This is an ekphrastic poem. (A poem initiated by a picture.)

I chose this picture with a lack of specific observations and had to realize its destructive nature after it was too late. This experience still had something inexplicable to it: It might sound crazy, but I fought against the story that formed in my head when I finally recognized the severed neck. Part of the task, though, was to let go. 

So I did and the poem rather magically formed itself. It still took some effort to make the rhymes work and to get some sense in the poetry, but the story was unavoidable for my mind. I hereby warn against ignoring the details.

Jabbing Wires

A garden of wires,
entangled in joy,
that spread old deeds
beneath the lonely boy:

“The house of my father lies under the moon,
where we used to live and play happy tune.
I went right along with his basic sins.
Understood rather none, when we used to kiss.

My Mom worked from late till sunrise brought light.
She knew my betrayal – accepted the fight.
Her belt was so fast, too fast for my arm,
could never look up to see her so calm.

I ran every mile from here into town,
I sang late on stage in my dressing gown.
I tried to stay gone and not return home
and slept in the beds of the queasy and strong.

Walked quite different paths, but never to stay.
It never was mine to find the right way.
Come see what you’ve done to my little soul
that strikes now with one lasting goal.”

Both arms on the robe,
he opens his eyes.
A last breath: he sighs.
His chest is falling down
to the ferrous garden ground.

New Media has become our present and I‘m certain it will be essential in our future. That's why I wrote my own hypertext story.

Last year my course fascinated me with a way of writing called "Hypertext". I wasn't aware that I already knew this to some extent - and you do, too. Children's books sometimes use hypertext to make the stories more active for the reader.

So, let me explain how hypertext works: similar to hyperlinks, where a word or word-group leads to a different webpage or subpage, hypertext uses "links" to switch to another part of the story. "Why?", you might ask now. Because it adds interactivity to the reading process.

Actually, there are many possibilities in utilizing hypertext. Some use it, to confuse the reader to extract him from his usual reading habits. Others try to tell stories on the basis of parallel layers that the reader can randomly explore. After all, they always involve the reader experimenting and going on a quest inside of the story.

Iphones already enable users to read ebooks on a phone. Most hypertext still exists online, which makes it somewhat inaccessible for the general public, because they don't want to sit at the computer. What, if ebooks would make use of hypertexts in a way that would especially attract iphone (and alike) users. This way, while you are waiting at the train station, you could not just read a good story, but you could also construct the way you read it yourself.

In my own hypertext story, I tried to give the reader three pathways that are randomly interlinked throughout the progression. By using different colours, the reader can decide between the main branches of the story. In order to get the whole picture of the characters, though, the reader will have to revisit the scenes and explore different pathways. This will in a way bring more knowledge to the reader, but also provide him with various different outcomes. It really is up to you.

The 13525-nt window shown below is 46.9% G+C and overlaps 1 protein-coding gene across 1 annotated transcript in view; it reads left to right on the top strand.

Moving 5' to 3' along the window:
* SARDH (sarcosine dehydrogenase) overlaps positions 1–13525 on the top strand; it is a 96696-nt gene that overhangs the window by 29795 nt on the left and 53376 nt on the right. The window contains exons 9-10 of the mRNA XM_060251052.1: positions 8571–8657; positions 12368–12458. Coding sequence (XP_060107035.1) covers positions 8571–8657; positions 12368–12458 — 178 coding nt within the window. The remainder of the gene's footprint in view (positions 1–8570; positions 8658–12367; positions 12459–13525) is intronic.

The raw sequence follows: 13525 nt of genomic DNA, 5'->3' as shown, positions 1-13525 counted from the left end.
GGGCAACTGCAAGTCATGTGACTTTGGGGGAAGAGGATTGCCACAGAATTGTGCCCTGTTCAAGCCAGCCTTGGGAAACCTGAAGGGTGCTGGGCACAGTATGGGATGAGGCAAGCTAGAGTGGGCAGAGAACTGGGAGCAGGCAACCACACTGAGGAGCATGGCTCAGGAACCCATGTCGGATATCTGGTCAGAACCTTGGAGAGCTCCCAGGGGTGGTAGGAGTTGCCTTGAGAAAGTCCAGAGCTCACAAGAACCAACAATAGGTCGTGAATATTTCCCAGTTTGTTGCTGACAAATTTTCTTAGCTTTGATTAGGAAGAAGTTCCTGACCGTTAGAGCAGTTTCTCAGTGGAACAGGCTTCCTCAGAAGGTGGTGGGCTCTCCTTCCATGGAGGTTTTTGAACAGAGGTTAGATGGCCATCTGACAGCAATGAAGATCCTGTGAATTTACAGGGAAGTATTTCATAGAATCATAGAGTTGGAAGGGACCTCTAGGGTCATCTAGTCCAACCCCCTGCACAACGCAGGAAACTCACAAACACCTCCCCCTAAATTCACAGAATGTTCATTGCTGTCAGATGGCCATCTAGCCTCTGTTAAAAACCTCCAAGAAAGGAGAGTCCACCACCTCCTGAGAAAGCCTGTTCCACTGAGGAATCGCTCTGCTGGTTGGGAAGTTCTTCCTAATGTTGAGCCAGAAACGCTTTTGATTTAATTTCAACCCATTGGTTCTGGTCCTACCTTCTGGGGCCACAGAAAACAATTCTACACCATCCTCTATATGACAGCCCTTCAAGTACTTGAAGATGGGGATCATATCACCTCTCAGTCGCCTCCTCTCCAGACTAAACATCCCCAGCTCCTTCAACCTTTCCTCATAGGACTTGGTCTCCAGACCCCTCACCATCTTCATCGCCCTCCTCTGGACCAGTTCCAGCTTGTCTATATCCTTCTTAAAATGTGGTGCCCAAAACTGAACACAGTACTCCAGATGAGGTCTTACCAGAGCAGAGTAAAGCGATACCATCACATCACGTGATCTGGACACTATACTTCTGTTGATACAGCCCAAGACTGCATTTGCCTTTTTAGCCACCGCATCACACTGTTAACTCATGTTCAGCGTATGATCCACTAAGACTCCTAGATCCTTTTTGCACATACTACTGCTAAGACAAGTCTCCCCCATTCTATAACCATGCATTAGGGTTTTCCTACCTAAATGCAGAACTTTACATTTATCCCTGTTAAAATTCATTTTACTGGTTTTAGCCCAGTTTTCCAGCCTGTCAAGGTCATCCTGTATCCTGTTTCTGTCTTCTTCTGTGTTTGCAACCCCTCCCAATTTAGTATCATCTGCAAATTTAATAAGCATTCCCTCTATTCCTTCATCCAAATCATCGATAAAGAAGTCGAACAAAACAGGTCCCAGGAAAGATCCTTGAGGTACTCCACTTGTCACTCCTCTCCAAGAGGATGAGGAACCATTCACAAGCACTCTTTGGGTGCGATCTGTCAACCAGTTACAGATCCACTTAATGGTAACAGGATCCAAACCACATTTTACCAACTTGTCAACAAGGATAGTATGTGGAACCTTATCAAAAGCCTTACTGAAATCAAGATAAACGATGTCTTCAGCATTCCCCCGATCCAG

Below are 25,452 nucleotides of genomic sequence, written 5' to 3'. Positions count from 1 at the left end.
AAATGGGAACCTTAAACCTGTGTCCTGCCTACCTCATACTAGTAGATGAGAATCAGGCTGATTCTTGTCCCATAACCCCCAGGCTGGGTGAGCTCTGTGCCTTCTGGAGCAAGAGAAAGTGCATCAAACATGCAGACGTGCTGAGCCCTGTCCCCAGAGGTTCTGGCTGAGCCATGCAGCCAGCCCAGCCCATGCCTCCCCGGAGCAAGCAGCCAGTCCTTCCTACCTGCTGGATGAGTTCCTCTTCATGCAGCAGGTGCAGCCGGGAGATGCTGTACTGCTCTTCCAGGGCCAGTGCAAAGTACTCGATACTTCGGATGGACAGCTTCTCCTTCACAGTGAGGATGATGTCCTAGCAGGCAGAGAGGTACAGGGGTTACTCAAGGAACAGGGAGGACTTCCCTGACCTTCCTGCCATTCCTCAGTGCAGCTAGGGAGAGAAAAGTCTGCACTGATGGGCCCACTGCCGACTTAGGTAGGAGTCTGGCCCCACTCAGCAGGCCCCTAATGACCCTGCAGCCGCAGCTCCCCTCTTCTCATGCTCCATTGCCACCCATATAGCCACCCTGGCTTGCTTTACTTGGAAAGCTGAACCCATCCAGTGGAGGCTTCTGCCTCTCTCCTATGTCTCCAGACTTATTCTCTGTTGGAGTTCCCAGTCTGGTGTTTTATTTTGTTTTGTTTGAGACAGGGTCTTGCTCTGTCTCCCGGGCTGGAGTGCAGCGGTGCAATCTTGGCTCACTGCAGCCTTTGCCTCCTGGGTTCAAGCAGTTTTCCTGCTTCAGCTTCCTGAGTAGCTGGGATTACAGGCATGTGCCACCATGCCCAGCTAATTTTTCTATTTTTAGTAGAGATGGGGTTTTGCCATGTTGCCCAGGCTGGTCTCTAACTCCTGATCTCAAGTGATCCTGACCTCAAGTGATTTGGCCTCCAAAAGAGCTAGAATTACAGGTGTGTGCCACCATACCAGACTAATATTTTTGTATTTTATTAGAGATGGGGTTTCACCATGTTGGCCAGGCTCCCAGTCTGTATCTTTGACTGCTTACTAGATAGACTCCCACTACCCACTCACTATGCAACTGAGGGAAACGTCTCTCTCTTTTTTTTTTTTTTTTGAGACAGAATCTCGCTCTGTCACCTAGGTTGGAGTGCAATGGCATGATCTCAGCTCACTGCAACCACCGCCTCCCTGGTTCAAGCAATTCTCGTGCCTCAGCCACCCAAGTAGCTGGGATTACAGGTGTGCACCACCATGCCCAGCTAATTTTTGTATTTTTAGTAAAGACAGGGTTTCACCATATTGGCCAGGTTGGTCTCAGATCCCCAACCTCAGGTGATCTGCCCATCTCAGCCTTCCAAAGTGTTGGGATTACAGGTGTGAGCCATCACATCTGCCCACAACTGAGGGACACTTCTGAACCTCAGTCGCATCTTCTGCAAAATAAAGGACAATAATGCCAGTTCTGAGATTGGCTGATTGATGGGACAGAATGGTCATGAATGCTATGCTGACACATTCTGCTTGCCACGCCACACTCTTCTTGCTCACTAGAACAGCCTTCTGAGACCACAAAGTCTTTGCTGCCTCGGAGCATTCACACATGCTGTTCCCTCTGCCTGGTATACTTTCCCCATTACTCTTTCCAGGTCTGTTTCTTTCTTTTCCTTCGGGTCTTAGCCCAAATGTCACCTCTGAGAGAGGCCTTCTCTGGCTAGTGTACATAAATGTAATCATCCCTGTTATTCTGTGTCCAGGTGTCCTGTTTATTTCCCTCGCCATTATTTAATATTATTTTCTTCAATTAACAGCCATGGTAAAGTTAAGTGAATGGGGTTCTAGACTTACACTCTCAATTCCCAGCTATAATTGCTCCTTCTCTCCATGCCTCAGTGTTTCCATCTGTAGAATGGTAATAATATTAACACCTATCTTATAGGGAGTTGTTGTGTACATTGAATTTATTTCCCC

If you're curious now, visit this free Google Site and read my story.

It is called Joe on a New Wave. You access the story by clicking on the last sentence. Be aware, there are no obvious links, as it is supposed to be a close-to-real reading experience. Thinking about the links will help to define the story's output.

Other examples of hypertext:

In the late 1960s a new type of cinema emerged in Hollywood due to the social, political and industrial changes in America[1]. One of the first new types of films was Bonnie and Clyde (1967), which redefined classical conventions especially for the crime genre that would determine a new way of approaching filmmaking for the next generations. This essay will investigate how the social trends of the 1960s spawned a revolutionary crime film and by closely analysing Bonnie and Clyde’s cinematic devices determine its meanings for the audience of the 1960s.  
The period following the Second World War brought changes to Hollywood. Starting with the Paramount Decree in 1948, the US Supreme Court ruled that the major studios must depart from their exhibition sector in order to dismiss their monopoly. Although the economy flourished after the war, audiences declined. The growing middle-class was able to move to the suburbs, which resulted in a tripling of the suburban share of the population until the 1960s[2]. Theatres were less accessible there and other leisure activities were prioritized, as prosperity and more opportunities appeared[3]

Cas A

strangely bright,
outside where there’s no light:
flaming spots whisk an internal fight.

¡Vaya CasA!

When matter
matters more,
out there, where
it’s their fuel and ore,

¡Vaya CasA!

every core
is an assembly fort
of a mysterious world.

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